To instruct the interpreter to carry out the instructions in a method, the developer must write code to call that method. Simply writing the name of the method, greet_a_texan in this example, calls or invokes the method. When we call this method by writing the name of the method, it triggers the “instructions” held within the code block of that method. Now, this method by itself only returns the string “Howdy, partner!” - we still need to use a puts command to see that string in the console.

# method call
puts greet_a_texan

In the example above, the developer chose the method name of greet_a_texan. Method names should usually include verbs, since methods do something. The definition just tells the program that it’s a set of directions ready to be followed; the method call is what makes the code in the method execute, or follow the packaged directions. You can call a method as many times as you want, once it’s been defined!

Arguments

Waterfall

Look at the (intentionally incomplete) code snippet the follows and make a guess about how this might be different from the previous method example.

  puts greet_a_texan("Kaitlyn")
  # => "Howdy, Kaitlyn!"

Type your answers in the chat and be ready to submit when it's time!


Without possibly having all the information about Ruby syntax, you probably made some connection as to what might be happening with the previous code snippet. Instructions were given to greet a person, but this time, we were able to dynamically change the name of the person we were greeting!

Arguments are inputs to a method such as the String that was provided in the parenthesis after the method name in the previous example. As developers, we have control to name the parameters, or placeholders, for the data that will be passed in. Those names should follow variable name conventions and be concise, yet descriptive.

# name is a parameter
def greet_a_texan(name)
  "Howdy, #{name}!"
end

# "Kaitlyn" is the argument for this method call
puts greet_a_texan("Kaitlyn")
# => "Howdy, Kaitlyn!"

# "Brian" is the argument for this method call
puts greet_a_texan("Brian")
# => "Howdy, Brian!"


Pair Practice

In your Breakout room, the person with the longest first name will Drive. The other will Navigate.

The Driver should screenshare a replit and the Navigator should keep these instructions up.

  • Write a method named multiply. This method should declare two parameters, both Integers, and when called, should return the product of the two Integers. Call the method several times with different arguments and run the code to ensure it's working as expected.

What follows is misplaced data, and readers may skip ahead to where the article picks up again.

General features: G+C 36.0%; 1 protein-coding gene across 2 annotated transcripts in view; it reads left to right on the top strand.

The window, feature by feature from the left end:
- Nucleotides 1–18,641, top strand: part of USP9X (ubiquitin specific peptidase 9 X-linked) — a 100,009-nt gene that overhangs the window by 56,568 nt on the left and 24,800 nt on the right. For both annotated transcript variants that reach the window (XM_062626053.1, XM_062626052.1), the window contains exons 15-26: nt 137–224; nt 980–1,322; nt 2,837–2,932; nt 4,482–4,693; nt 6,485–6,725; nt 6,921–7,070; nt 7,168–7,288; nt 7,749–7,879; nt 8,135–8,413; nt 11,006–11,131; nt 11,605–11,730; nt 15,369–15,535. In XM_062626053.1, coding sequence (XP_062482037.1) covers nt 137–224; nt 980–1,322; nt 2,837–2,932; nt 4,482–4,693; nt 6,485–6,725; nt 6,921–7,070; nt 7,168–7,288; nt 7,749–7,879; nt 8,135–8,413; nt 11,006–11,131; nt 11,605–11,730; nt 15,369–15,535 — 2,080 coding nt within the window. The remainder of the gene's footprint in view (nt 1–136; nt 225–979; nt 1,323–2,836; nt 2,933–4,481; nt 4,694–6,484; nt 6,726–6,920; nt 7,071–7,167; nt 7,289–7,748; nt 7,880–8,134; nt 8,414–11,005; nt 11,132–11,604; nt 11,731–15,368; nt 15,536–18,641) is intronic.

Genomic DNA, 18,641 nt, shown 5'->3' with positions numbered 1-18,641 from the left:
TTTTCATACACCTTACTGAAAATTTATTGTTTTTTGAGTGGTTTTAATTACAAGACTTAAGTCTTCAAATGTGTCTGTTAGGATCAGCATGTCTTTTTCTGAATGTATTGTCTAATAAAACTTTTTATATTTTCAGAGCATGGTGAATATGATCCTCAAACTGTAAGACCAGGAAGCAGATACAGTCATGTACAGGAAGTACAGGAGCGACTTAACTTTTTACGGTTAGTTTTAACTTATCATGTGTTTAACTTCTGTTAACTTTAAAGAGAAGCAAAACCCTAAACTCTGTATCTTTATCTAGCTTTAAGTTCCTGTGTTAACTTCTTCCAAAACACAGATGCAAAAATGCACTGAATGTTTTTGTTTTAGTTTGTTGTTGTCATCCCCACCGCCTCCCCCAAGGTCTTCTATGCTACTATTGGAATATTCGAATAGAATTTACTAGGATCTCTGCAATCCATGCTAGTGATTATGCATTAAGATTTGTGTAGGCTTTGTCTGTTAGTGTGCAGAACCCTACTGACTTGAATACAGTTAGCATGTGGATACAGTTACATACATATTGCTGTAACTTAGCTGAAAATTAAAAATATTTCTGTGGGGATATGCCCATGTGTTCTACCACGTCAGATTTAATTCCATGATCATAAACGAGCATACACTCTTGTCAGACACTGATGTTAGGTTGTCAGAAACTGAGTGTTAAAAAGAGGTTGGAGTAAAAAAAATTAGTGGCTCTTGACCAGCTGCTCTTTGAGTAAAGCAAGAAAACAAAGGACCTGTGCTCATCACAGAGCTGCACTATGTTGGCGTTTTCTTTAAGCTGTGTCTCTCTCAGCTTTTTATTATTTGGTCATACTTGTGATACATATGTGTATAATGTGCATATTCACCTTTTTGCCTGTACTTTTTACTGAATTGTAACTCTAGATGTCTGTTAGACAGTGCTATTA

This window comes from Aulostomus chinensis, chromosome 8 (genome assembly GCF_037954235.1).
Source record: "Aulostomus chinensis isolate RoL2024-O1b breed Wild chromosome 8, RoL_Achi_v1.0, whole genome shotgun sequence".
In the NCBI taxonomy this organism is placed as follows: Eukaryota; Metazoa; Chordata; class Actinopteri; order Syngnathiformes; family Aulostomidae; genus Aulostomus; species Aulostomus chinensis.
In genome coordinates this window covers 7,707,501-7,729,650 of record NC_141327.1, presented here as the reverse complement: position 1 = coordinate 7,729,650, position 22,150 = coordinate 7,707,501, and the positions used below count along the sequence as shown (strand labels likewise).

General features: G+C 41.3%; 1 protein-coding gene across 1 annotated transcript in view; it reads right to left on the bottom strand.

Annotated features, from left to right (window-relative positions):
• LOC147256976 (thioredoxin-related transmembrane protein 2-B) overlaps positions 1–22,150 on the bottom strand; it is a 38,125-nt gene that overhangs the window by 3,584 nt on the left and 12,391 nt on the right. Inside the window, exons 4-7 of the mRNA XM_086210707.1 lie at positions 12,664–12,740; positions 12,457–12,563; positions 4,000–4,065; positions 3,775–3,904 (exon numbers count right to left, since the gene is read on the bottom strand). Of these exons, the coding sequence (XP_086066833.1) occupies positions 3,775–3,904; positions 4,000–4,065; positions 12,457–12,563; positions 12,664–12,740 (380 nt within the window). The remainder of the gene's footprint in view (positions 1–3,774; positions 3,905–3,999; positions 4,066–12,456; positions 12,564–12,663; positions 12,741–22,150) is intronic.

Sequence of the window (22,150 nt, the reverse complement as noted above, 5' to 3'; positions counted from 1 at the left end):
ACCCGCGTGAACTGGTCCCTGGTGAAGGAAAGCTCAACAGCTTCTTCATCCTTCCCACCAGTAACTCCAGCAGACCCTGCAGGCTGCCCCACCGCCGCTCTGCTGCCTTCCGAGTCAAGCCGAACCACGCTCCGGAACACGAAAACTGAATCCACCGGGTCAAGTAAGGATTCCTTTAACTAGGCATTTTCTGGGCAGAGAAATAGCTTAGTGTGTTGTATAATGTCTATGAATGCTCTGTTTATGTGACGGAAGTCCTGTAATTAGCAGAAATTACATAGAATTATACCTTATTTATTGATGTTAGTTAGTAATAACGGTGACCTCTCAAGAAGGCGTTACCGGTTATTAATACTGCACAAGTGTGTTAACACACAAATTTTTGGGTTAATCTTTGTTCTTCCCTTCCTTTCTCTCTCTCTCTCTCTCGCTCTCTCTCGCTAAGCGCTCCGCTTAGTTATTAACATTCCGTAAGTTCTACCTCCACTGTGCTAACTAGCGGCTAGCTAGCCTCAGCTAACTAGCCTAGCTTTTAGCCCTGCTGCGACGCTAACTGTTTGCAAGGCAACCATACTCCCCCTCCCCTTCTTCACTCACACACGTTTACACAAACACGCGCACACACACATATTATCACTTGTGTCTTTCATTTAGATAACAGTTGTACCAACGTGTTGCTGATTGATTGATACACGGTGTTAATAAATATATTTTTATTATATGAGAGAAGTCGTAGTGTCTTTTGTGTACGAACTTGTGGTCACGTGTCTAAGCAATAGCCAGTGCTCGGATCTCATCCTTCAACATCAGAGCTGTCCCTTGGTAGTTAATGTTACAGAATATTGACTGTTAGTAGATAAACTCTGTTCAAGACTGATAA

• Write a method named greet_an_animal. This method should declare one parameter, a String, and when called, should return a string with a greeting for the specific animal that was passed in as an argument.

Return Values

A return value is either:

  • defined explicitly using the return keyword OR
  • is the last line of code run, if no return keyword was used

In the subtract example below, the return value will be whatever is stored in the difference variable. If 10 and 7 are passed in as arguments, the return value is 3 because the last line of the method uses the return keyword to return the difference variable. This is called an explicit return.

def subtract(bigger, smaller)
  difference = bigger - smaller
  return difference
end

subtract(10, 7)
#  => 3 (return value is 3 since it is stored in the difference variable, and the last line of the method uses the return keyword)

In the add example below, the return value is an Integer or Float, based on what values were passed in as arguments. If 2 and 3 are passed in, the return value is 5. This is called an implicit return. Ruby automatically returns the value of the last expression in a method if no return is present. For this reason, if we want to return the value of the last expression in a method, we usually do not use the return keyword, as it is considered redundant and unnecessary.

def add(num1, num2)
  num1 + num2
end

add(2, 3)
# => 5 (return value is 5 since that's the sum of 2+3, and on the last line of the method)

In the say_goodbye example below, notice we included the puts command in the last line of the method. The return value is nil. The reason for this is, the last line of code is puts 100, and puts is a built-in command whose return value is nil. This is called an implicit return.

def say_goodbye
  puts "See you later!"
end

say_goodbye
# "See you later!" will be printed to the console
#  => nil (puts returns nil, since puts is on the last line of the method, the return value of the method is nil)


Storing a Return Value

The examples we’ve looked at so far call the method and execute the code within the method, but the return values go nowhere/can never be used in the program again. Many times, we’ll store the return value of a method in another variable, as modeled below:

def add(num1, num2)
  num1 + num2
end

sum1 = add(2, 3)
sum2 = add(7, 9)

puts sum1
puts sum2


Check For Understanding

Complete the tasks in the Check For Understanding repository. Submit your copy of the repository to the submission form.